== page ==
The Safe Heart Rate

Before considering the target heart rate from a physiological training perspective, the safe exercise HR has to be regarded as the prime governor to the upper limit of exercise (Coplan, et al., 1986).This specifically refers to the heart rate at which medically significant myocardial events can occur (e.g. ischaemia, arrhythmia and failure to increase cardiac output). Such a level can only be determined from a standard ETT. Based on evidence for individuals with silent myocardial ischaemia (Hoberg, et al., 1990) the ACSM (2000) recommend that

Table 3.1. Recommended aerobic exercise intensities relative to the percentage of maximal oxygen uptake (%VO2max), maximal heart rate reserve (%HRRmax) and maximal heart rate (%HRmax)

Guideline

ACSM (1994, 2000)

BACR (1995), SIGN (2002)

%VO2max*

40%-85%

40%-60%**

%HRRmax

40%-85%

40%-60%**

%HRmax

55%-90%

60%-75%**

*The term VO2max is used in this case for reasons of simplicity but it must be noted that guidelines vary in the use of VO2peak or maximal VO2reserve.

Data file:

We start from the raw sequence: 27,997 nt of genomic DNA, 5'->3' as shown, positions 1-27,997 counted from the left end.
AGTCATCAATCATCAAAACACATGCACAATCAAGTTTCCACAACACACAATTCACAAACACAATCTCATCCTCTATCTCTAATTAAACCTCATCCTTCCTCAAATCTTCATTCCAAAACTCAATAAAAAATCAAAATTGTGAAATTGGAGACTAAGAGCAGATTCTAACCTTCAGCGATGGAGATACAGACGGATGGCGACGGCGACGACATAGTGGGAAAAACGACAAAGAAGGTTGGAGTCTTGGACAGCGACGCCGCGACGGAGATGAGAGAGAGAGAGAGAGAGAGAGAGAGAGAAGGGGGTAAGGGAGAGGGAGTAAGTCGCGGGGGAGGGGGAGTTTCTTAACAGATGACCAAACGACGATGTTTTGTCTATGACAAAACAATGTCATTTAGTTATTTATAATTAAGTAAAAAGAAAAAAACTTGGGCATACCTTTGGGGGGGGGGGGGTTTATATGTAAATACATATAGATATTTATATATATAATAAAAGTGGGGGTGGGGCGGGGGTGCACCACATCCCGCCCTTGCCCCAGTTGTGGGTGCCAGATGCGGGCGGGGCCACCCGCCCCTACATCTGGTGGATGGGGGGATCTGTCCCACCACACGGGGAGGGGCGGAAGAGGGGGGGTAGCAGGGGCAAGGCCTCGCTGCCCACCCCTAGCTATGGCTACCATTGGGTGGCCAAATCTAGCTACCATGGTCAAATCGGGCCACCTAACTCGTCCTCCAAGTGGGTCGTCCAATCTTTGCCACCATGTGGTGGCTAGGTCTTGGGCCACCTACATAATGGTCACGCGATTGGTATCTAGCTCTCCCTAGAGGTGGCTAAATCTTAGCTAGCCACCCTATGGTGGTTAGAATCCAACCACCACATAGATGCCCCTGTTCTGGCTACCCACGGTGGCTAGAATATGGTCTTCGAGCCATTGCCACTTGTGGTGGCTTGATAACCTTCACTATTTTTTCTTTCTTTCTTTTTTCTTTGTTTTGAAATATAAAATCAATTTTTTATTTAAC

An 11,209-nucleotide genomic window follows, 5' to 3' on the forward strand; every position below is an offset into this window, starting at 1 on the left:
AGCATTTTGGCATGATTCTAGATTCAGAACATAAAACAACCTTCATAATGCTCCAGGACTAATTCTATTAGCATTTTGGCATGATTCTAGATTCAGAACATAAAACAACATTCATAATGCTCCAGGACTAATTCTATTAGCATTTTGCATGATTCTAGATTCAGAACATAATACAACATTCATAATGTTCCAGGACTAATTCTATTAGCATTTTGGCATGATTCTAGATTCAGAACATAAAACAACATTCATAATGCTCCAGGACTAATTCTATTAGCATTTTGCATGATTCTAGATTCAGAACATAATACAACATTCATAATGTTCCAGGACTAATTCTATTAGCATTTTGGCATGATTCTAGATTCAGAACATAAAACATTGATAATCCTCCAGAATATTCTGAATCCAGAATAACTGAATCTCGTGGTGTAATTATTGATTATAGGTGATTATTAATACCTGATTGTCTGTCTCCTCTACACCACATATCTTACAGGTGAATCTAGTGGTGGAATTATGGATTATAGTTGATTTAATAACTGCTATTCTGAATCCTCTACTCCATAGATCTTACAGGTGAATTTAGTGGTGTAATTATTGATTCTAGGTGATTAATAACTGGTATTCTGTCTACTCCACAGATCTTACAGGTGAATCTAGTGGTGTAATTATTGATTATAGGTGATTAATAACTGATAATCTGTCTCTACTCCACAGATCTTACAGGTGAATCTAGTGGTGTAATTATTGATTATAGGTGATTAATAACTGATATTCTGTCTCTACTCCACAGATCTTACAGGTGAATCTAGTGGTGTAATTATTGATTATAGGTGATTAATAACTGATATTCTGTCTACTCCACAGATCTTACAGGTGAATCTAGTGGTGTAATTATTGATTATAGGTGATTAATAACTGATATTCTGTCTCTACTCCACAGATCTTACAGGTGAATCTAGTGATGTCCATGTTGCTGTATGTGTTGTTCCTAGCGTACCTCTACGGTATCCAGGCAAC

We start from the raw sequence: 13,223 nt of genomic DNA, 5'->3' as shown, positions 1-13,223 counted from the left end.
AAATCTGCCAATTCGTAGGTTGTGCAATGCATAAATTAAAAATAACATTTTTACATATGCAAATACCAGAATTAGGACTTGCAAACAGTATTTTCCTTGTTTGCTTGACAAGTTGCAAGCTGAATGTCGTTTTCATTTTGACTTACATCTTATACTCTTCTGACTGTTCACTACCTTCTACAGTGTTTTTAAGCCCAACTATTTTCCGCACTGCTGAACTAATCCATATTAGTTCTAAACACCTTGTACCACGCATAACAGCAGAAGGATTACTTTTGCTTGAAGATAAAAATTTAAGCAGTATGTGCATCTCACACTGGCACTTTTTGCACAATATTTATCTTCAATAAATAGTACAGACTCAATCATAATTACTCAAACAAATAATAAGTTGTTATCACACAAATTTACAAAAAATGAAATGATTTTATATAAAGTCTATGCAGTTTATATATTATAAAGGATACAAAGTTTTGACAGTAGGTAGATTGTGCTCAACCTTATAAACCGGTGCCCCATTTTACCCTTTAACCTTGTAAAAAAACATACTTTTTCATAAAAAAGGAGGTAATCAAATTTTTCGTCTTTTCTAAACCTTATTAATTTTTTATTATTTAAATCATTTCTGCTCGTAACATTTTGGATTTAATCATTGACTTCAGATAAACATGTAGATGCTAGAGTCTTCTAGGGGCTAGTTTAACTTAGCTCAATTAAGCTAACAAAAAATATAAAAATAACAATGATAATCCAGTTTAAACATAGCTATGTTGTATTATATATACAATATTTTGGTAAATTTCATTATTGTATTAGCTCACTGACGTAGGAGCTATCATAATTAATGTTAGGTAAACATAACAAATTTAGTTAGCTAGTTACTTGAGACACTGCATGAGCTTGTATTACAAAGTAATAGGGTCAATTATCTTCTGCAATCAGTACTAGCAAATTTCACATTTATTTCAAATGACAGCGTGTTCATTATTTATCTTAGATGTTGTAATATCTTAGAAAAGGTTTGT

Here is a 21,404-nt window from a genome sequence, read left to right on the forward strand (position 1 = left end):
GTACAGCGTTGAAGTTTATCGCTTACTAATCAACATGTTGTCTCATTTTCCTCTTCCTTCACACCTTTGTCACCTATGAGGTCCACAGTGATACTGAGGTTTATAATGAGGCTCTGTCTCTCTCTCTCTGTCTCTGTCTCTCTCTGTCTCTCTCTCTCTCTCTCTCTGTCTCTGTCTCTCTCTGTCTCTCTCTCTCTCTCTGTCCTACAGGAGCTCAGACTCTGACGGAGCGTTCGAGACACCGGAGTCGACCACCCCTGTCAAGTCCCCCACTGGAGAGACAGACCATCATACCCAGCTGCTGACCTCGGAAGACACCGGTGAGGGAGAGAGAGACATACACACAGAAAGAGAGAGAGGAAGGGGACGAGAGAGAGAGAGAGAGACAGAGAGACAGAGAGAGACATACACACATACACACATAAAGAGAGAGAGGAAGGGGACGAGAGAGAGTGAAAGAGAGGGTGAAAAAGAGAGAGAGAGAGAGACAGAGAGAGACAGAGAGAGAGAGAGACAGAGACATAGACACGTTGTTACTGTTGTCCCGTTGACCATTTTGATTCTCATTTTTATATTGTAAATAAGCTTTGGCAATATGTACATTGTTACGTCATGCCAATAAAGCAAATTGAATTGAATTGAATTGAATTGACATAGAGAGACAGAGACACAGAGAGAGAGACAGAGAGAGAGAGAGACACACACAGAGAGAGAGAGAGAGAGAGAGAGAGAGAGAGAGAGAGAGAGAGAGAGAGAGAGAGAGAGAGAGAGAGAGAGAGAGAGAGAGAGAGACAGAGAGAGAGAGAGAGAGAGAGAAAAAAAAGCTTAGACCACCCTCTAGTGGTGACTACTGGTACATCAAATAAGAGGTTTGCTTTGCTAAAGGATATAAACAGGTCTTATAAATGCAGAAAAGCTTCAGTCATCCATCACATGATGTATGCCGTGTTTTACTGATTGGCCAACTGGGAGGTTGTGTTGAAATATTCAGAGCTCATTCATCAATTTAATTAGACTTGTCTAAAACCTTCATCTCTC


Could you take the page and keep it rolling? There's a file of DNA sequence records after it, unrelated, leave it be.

**In Britain the upper intensity limit is lower than that for the USA because British programmes do not typically use sophisticated ECG heart rate monitoring during the actual exercise sessions, except in cases of higher risk patients.

*The term VO2max is used in this case for reasons of simplicity but it must be noted that guidelines vary in the use of VO2peak or maximal VO2reserve.

**In Britain the upper intensity limit is lower than that for the USA because British programmes do not typically use sophisticated ECG heart rate monitoring during the actual exercise sessions, except in cases of higher risk patients.

the upper HR limit should be set at least 10 beats-min-1 below the level associated with myocardial dysfunction. In patients who do get typical symptoms that relate to ischaemia or cardiac output dysfunction (angina and breath-lessness, respectively), it is possible that these symptoms could arise at a point higher than the actual onset of the clinically measured significant change. Hence, it would be unwise to use these symptoms as a reference point for determining the upper HR training limit. It is therefore important first to acknowledge the safe heart rate limit, relative to the effective physiological training HR limits, as outlined in Table 3.1.

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